As you know when you come for your annual gynecologic visit, the receptionist requests that you update your information, sign a confidentiality form, and she checks on your insurance. The nurse then hands you a small plastic cup and asks you to give a urine sample. So there you are in a cramped bathroom trying to aim the stream into what now seems like an impossibly narrow container and thinking: (a) this is humiliating, (b) why is this necessary, I have no problems with my bladder? and possibly (c) I can’t go, so what am I supposed to do now?
A new article in the Journal Obstetrics and Gynecology aptly titled “In the Trenches” emphasizes the importance of checking your urine.
An immediate urine test can be performed with a “dipstick”, a strip of paper that is specially treated to check for white cells (often present if there is an infection) red blood cells or RBC’s (and the rest of this newsletter will deal with this… if blood is present in the urine, the medical term is hematuria), protein (if elevated, a sign of kidney or even systemic disease), glucose (present in urine if blood levels are high), ketones (elevated with kidney problems or dehydration), bilirubin (elevated in liver disease) and pH (acidity).
The journal article dealt specifically with microscopic hematuria in women. “Microscopic” simply means that there is blood (or red blood cells) in urine but the urine doesn’t look bloody to the naked eye or toilet paper…(I realize this is getting a bit gross!) According to the American Urological Association, “significant microscopic hematuria” means there are three or more red blood cells (RBC’s) per high power field (magnified 40 times) on microscopic examination from two to three properly collected urinalysis specimens. To get a proper sample, the first drops of urine should not be included, just the midstream…all the more difficult to get into that cup. If you have your period, recently exercised vigorously, just had sex or vaginal trauma, obviously blood cells in the urine will not count and the test should be repeated another time.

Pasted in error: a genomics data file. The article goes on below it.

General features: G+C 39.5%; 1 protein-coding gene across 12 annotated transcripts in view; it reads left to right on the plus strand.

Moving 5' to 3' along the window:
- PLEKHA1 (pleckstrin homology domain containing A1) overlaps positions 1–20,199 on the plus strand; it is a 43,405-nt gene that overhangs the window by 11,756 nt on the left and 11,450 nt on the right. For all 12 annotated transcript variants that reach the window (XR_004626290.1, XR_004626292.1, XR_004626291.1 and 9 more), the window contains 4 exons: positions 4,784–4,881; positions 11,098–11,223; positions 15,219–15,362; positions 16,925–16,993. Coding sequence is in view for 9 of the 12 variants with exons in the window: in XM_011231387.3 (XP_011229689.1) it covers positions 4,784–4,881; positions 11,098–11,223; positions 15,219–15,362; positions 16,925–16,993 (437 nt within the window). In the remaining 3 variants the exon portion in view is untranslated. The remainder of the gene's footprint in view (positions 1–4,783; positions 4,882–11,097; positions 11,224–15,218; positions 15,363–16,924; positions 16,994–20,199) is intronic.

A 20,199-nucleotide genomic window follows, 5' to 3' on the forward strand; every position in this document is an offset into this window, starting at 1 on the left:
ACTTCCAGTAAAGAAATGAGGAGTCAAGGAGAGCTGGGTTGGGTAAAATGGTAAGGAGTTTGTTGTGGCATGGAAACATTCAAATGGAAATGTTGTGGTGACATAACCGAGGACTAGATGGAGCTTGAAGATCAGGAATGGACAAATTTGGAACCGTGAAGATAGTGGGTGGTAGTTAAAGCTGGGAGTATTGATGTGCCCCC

Once a dip stick test is positive for RBC’s …I (or any doctor) will probably send the urine out for a complete urinalysis. The urine is spun down and the sediment is examined for the number of RBC’s, white cells, and/or bacteria. Often we also do a urine culture to rule out infection. (Most women, however, do know when they have a bladder infection…. they have urinary urgency, frequency and burning.)
So why is it so important to detect microscopic hematuria? Before I relate the possible causes and consequences listed in the journal article, I’ll tell the tale of a patient that I saw a few weeks ago. She was menopausal, had no signs of vaginal bleeding or urinary problems, but a routine urine dipstick test was positive for RBC’s. Her urine was sent out for culture (it was negative) and complete urinalysis. The latter confirmed the presence of a significant amount of RBC’s.. I asked her to repeat the test 2 weeks later and once more it showed RBC’s. I then referred her to a urologic specialist for a complete workup.. This ultimately consisted of cystoscopy and a CT scan of her pelvis and kidneys. She was found to have bladder cancer. It was resectable and curable.. This simple urine test probably saved her life.
The two most frequent causes of microscopic hematuria in non-pregnant women (46% of women do have hematuria during their pregnancy) are cystitis (bladder infection) and kidney stones. Additionally, some women seem to shed RBC’s in their urine without any pathology. But the cause that should be ruled out, especially in women over 40, is cancer. Bladder cancer is the 17th most common cancer in women worldwide. In the United States in 2008 there were 17,770 new cases of bladder cancer diagnosed and 4,270 deaths …that means that there were more deaths annually from bladder cancer in women than from cervical cancer! (A personal aside…. many years ago my paternal grandmother died from bladder cancer.)
The risk factors for urologic cancers in women include age over 40, smoking, a history of exposure to chemicals or dyes, a history of gross hematuria (the “gross” here is a medical term and means that urinary blood is visible), analgesic abuse and a history of pelvic radiation. And here is a fact that seems to appear whenever we discuss most cancers: up to 35% of female bladder cancer cases may be attributable to cigarette smoking!
The recommendations put forth in the article state that a complete work up of microscopic hematuria should include an evaluation of the lower urinary tract (the bladder) and upper urinary tract (the ureters and kidneys) in any “high-risk” patient. Once more, you are at risk if you are over 40, have smoked, have had chemical exposure (hair stylists), have a family history of bladder cancer (I guess that’s me) and/or recurrent urologic disease. The work up should include cystoscopy, x-rays with dye and CT scans.
We all know about the need for Pap smears. It turns out that a urine test is just as important. So please don’t bewail that request to pee in a cup.